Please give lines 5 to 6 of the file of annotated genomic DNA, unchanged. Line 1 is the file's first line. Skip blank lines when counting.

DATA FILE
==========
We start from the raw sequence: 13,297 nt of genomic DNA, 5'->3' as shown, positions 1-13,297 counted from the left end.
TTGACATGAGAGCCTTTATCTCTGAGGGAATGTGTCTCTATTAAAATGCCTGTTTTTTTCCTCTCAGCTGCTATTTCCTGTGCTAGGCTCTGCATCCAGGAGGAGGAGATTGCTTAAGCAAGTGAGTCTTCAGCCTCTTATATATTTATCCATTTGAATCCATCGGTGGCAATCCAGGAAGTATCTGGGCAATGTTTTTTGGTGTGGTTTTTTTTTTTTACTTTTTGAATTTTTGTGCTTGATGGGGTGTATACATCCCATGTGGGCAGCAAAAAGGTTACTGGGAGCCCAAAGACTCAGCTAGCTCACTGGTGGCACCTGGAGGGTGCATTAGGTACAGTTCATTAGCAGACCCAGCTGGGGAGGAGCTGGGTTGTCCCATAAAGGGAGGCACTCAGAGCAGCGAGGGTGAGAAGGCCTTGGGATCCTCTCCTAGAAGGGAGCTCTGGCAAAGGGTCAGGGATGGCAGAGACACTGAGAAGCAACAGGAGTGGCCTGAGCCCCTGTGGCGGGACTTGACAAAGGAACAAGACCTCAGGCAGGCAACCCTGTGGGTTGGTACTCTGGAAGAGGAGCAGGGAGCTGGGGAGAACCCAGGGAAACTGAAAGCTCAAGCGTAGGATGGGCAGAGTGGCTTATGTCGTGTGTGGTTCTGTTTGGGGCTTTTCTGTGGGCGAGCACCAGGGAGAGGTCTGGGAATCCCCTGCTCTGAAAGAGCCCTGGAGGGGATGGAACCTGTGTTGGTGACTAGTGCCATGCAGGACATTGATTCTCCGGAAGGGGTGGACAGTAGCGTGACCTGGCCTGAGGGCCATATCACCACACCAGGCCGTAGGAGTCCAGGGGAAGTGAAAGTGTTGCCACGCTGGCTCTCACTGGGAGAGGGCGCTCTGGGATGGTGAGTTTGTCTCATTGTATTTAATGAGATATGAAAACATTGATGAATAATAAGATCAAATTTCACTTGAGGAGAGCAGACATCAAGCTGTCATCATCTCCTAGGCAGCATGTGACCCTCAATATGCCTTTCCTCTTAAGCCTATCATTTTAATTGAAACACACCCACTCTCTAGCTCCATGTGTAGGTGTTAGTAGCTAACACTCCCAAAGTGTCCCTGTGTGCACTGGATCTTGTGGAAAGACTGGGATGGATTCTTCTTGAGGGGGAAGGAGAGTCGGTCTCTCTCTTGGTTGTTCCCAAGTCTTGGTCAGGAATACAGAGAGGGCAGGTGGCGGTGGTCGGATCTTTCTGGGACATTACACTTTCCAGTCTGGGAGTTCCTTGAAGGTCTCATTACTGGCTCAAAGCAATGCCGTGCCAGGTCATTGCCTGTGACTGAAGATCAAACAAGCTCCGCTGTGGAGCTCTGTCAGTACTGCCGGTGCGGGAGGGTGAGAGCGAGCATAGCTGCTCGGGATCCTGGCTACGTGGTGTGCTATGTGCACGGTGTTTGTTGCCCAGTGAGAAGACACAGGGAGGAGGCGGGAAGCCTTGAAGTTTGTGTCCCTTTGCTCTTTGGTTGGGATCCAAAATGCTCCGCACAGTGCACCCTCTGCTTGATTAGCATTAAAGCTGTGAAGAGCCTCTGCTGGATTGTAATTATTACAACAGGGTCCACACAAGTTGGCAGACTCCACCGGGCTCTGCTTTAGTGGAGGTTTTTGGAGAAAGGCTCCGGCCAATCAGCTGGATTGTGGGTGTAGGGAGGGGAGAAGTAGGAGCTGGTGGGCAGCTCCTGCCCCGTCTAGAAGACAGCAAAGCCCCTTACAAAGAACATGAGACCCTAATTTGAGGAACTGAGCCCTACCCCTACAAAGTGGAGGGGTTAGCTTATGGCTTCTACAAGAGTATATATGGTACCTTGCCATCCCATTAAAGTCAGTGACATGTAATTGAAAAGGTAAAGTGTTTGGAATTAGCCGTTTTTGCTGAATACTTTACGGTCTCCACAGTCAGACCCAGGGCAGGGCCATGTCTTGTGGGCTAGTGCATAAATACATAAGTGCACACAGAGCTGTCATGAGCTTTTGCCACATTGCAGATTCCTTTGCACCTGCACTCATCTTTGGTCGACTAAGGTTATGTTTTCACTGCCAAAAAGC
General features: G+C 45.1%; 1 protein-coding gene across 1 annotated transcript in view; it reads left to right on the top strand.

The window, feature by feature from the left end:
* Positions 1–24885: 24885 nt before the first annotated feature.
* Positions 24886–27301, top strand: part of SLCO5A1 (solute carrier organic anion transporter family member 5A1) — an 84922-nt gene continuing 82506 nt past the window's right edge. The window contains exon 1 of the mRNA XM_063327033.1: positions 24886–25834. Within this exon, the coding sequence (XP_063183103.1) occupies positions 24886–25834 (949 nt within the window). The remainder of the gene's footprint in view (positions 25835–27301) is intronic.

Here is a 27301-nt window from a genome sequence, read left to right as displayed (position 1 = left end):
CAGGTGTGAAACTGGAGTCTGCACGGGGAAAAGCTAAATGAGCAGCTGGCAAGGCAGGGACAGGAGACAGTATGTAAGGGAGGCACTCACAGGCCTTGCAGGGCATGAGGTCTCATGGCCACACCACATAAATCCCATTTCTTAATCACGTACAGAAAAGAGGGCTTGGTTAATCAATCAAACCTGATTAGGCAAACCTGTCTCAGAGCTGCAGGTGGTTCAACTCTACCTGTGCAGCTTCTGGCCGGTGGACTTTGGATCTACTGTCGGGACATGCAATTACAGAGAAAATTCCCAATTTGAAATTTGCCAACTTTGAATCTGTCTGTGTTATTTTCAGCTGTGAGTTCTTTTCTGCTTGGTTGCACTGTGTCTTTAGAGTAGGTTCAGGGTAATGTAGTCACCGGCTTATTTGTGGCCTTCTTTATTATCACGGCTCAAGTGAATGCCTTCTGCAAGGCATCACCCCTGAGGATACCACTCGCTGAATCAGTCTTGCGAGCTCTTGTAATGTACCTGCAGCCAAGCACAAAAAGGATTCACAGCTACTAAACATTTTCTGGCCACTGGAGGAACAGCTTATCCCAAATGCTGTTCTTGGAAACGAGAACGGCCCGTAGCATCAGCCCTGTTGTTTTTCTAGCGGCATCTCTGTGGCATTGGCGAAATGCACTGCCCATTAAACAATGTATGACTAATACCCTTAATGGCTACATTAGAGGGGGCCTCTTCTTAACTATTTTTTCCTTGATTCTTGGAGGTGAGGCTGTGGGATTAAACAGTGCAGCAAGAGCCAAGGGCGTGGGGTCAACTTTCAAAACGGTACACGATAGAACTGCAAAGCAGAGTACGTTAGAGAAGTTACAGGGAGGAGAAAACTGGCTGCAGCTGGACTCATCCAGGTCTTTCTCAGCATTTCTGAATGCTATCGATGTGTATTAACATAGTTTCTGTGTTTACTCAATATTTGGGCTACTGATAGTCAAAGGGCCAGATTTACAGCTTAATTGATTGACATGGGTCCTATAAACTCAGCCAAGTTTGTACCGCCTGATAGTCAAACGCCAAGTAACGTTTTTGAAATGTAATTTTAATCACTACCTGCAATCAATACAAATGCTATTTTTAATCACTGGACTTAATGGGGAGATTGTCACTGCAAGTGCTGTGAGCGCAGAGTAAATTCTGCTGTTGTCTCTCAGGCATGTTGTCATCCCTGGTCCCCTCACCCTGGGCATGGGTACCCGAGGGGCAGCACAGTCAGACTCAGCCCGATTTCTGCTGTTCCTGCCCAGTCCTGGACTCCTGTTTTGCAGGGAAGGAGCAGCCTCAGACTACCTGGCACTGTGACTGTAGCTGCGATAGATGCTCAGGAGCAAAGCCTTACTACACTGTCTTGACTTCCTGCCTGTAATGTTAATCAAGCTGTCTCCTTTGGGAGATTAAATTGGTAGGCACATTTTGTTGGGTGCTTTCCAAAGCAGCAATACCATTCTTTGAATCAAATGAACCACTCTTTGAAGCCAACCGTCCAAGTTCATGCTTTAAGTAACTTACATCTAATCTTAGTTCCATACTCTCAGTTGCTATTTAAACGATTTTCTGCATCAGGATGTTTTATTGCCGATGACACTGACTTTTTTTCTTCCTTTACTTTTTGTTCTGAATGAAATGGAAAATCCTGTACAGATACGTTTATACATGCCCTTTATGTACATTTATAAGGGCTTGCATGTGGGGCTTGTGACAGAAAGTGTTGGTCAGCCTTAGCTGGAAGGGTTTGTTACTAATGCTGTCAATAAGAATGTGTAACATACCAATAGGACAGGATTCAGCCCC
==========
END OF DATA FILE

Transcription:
* Positions 1–24885: 24885 nt before the first annotated feature.
* Positions 24886–27301, top strand: part of SLCO5A1 (solute carrier organic anion transporter family member 5A1) — an 84922-nt gene continuing 82506 nt past the window's right edge. The window contains exon 1 of the mRNA XM_063327033.1: positions 24886–25834. Within this exon, the coding sequence (XP_063183103.1) occupies positions 24886–25834 (949 nt within the window). The remainder of the gene's footprint in view (positions 25835–27301) is intronic.